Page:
And a second guest post from Neil Gibb – this one is a revised version of a piece he wrote for his business blog. The second half concerns his time in Abene. It’s a long piece, but worth reading, especially if you’re feeling blocked with a project, with work, with life…and who isn’t?
My favourite quote:
It has always amazed me how people are able to contrive plausible reasons not do things that would be very good for them.
“My friend Simon who moved to Africa by accident. He lives in a mud hut and is the happiest man I know.”
What do you do when you desperately need to have a breakthrough? And by that I mean a real breakthrough. One that sets a whole new precedent.
I remember about fifteen years ago I was helping lead a design and tech team as we set out to conceive, then build a new giant online travel business. As a leadership team we’d established a culture that married a very agile and collaborate way of working with a structured delivery process that had the team working very effectively together. Things were going really well.
Then we hit a snag. We were working towards a point where we had to converge on a design direction and the team just couldn’t quite come up with something that any of us were happy with. As the day we’d agreed to present to our client started to loom things became more and more stressful – people were working later and later, we seemed to be having ever more meetings designed to make a difference that somehow didn’t, and the level of anxiety was building like the air pressure before a storm.
With a week to go I realised we needed to do something drastic, so I took the Design Director aside.
“You need to get them out of here,” I said. “Otherwise they are just going to go further down the hole.”
The Design Director was pale and looked like he hadn’t slept for days.
“But where?” he said, his brain clearly a muddle of thoughts.
I looked at them and thought for a moment.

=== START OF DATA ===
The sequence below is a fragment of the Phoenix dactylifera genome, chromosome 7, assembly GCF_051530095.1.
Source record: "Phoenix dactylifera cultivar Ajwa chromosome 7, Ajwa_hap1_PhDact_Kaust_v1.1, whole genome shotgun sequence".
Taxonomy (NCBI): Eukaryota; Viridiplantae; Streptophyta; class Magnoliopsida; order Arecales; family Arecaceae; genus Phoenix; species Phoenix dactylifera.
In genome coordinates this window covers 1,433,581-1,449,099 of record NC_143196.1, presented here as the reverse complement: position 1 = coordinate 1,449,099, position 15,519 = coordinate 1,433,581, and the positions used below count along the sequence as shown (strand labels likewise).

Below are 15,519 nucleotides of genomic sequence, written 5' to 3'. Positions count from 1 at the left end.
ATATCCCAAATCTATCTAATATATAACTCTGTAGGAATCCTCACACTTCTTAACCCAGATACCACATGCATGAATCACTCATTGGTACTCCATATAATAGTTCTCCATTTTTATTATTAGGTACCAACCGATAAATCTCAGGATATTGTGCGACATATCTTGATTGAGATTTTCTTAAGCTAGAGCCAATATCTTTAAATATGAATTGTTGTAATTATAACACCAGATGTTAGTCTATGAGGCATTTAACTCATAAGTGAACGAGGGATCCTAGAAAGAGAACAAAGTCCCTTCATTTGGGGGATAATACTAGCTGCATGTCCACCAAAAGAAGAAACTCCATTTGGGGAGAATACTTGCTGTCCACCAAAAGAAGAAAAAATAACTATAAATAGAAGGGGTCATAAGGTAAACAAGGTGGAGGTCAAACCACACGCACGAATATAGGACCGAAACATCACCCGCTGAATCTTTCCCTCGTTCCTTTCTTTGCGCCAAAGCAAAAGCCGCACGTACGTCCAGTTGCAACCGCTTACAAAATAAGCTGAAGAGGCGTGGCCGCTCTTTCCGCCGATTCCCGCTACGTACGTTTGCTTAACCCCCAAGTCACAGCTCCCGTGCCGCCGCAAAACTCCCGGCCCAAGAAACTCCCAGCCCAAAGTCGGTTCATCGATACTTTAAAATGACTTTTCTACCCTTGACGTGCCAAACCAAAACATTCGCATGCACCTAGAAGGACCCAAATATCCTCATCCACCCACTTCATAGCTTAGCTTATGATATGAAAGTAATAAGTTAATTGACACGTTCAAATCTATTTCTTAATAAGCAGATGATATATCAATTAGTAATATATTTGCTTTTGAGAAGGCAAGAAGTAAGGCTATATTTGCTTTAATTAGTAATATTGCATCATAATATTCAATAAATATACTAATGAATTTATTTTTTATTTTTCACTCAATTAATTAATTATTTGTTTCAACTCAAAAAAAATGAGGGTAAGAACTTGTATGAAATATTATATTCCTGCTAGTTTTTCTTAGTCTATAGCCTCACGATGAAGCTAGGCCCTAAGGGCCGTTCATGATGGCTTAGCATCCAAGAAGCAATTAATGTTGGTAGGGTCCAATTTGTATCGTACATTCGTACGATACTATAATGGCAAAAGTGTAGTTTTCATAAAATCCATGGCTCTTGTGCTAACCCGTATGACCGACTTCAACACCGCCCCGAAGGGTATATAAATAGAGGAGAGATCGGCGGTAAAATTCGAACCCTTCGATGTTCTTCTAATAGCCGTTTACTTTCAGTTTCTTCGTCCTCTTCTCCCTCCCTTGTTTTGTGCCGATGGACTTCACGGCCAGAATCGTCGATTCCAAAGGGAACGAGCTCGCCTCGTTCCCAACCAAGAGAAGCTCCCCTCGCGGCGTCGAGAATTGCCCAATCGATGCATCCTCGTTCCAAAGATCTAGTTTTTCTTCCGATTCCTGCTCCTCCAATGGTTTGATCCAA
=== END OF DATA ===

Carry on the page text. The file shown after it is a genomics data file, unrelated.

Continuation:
Why were we here? To design and build an online travel business.
“Take them to Heathrow airport,” I said.
“What for?” the Design Director asked, slightly shrilly.
“I have no idea,” I said. “Just go there, now. Take them all. Hang out, have a look around, and don’t come back until tomorrow.”
And after some half-hearted protests off he went.
“And have fun!” I shouted after him.
As everyone filed out of the space so did the anxiety and I felt myself relax. I had no idea what they’d come up with, but to be honest if all it did was allow the team to decompress a little then I reckoned it would be worthwhile. It was the first day in weeks I was able really concentrate.
Even though my gut feel was that something good would come from the intervention, I wasn’t expecting what happened the next morning. We had instigated good discipline in the team so people were always there for the daily team meeting first thing. Over the last few weeks though they had been turning up sullen and tired looking. After their day out it was like a different team turned up. The collective feel of desperation that had started to infuse the whole team was gone. People rocked up in twos and threes. They looked well rested and were chatting.
After a little light hearted banter and a debrief of what they had done at the airport – which mainly seemed to have been great fun – the Design Director laid out the beginnings of their solution. They’d taken photos of signage, modelled some scenarios based on what they had seen, picked up on some new ideas the airport has just implemented, and even sketched out the basics of a visual design system. It was quite brilliant, an incredible breakthrough. When the client turned up a week later they were blown away.
Six months later the first version of the site was launched to great fanfare. To this day it is still one of the most successful online travel business in the world and even though the design and brand has evolved a lot you can still see some of the licks that were developed on that day.